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## Are there any differences between "standard" and SAS-generated
EPIC response matrices?

The difference between the "standard matrices", available in the
XMM-Newton calibration pages,
and those generated via the SAS tasks
arfgen
and rmfgen is now virtually negligible, at least as long as one
is concerned with spectral fitting of point-like, on-axis
sources. The user is referred to the SAS v5.3
Technical Note and the results of the
SAS
Science Validation.
There is, however, a case where the usage of SAS-generated response matrices
is largely to be preferred. If one has a spectrum with very good statistics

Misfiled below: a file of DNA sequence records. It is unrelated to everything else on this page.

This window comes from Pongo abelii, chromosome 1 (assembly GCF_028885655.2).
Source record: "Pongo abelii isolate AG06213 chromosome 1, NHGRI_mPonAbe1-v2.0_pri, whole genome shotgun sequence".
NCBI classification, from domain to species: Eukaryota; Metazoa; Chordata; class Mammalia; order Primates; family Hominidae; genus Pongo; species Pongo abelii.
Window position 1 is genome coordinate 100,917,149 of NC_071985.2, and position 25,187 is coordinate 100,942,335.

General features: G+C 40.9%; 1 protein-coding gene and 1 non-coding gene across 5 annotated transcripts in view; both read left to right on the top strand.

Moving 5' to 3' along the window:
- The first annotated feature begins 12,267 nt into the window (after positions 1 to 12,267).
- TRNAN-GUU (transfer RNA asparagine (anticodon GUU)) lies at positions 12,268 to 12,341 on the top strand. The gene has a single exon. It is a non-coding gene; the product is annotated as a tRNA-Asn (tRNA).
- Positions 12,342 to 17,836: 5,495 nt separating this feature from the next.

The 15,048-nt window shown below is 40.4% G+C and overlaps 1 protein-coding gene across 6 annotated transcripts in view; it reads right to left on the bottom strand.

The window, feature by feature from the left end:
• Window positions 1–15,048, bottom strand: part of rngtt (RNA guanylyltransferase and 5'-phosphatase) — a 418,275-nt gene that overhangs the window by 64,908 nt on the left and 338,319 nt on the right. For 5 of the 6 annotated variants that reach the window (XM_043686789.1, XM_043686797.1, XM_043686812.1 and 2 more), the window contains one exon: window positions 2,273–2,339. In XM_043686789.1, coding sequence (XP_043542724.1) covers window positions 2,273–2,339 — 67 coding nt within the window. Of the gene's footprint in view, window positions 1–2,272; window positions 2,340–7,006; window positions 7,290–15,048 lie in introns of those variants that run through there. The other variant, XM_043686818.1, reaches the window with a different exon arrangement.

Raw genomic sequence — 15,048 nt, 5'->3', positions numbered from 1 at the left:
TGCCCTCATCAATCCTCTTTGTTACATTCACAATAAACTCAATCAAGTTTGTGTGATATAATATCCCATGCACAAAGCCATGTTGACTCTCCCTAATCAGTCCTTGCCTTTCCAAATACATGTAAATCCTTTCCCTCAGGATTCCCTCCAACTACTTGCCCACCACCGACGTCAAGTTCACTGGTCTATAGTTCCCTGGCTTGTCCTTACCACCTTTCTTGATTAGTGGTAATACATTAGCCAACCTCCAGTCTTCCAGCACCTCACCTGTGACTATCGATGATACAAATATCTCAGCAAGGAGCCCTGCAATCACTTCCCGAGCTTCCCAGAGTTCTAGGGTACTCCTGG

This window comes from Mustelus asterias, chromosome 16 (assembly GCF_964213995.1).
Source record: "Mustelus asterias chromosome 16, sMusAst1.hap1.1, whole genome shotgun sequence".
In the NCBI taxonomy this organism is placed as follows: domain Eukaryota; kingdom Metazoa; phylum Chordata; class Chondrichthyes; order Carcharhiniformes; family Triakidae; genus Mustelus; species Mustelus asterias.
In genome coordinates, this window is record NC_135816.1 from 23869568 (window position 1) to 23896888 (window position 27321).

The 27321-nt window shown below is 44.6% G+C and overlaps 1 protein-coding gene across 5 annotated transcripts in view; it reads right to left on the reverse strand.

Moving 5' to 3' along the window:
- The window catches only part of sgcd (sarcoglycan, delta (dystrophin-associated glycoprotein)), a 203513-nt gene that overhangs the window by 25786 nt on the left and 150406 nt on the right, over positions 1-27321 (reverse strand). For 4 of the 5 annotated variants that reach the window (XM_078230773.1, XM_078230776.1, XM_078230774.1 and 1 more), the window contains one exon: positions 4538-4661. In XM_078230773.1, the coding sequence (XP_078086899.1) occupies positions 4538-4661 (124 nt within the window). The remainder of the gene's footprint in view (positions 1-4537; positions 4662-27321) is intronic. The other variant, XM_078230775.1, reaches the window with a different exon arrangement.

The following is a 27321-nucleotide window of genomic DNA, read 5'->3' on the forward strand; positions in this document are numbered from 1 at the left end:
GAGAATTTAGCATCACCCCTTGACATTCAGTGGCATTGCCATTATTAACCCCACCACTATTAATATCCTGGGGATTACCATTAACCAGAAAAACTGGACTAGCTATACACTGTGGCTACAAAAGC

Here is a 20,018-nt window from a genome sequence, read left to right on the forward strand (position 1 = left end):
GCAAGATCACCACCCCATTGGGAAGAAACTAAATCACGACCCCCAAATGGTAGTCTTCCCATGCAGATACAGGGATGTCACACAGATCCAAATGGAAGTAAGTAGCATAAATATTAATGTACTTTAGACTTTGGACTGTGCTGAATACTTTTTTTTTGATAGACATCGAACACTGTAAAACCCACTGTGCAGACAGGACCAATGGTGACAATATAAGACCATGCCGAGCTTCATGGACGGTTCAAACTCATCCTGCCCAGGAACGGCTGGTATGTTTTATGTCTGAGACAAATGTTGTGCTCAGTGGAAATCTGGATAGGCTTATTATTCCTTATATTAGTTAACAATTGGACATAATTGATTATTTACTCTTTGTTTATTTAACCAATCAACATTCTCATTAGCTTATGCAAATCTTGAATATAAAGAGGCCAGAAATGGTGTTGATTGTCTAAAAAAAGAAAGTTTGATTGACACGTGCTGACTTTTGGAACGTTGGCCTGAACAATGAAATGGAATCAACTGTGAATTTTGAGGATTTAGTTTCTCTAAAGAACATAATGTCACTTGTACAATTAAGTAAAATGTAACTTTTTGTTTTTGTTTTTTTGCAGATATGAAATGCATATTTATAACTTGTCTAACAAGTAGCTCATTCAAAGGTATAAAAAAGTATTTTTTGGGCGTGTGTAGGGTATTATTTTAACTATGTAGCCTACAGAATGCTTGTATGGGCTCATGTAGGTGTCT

in an emission line with centroid energy larger than 2.5 keV (*e.g.*:
the Iron K-alpha line), one should be careful about using the "standard"
matrices. These are binned at en energy resolution of 50 eV. XSPEC does
not perform
any interpolations in the energy space, and therefore the line energy
can be obtained with an accuracy ~25 eV. A more accurate determination
of the line energy can be obtained by running
arfgen
and rmfgen to create more finely spaced matrices:

rmfgen spectrumset=${myspectrum} rmfset=${myrmf} withenergybins=yes
nenergybins=7475 energymin=0.05 energymax=15.0
arfgen spectrumset=${myspectrum} arfset=${myarf} withrmfset=yes
rmfset=${myrmf}

The redistribution matrix,
binned at 2eV, takes about 25 MB of disk space. On the other hand,
the ARF is
small.

Pages maintained by SAS librarian.

Any question about **SAS** should be addressed to the
XMM-Newton help desk.

Updated on:
November 18, 2006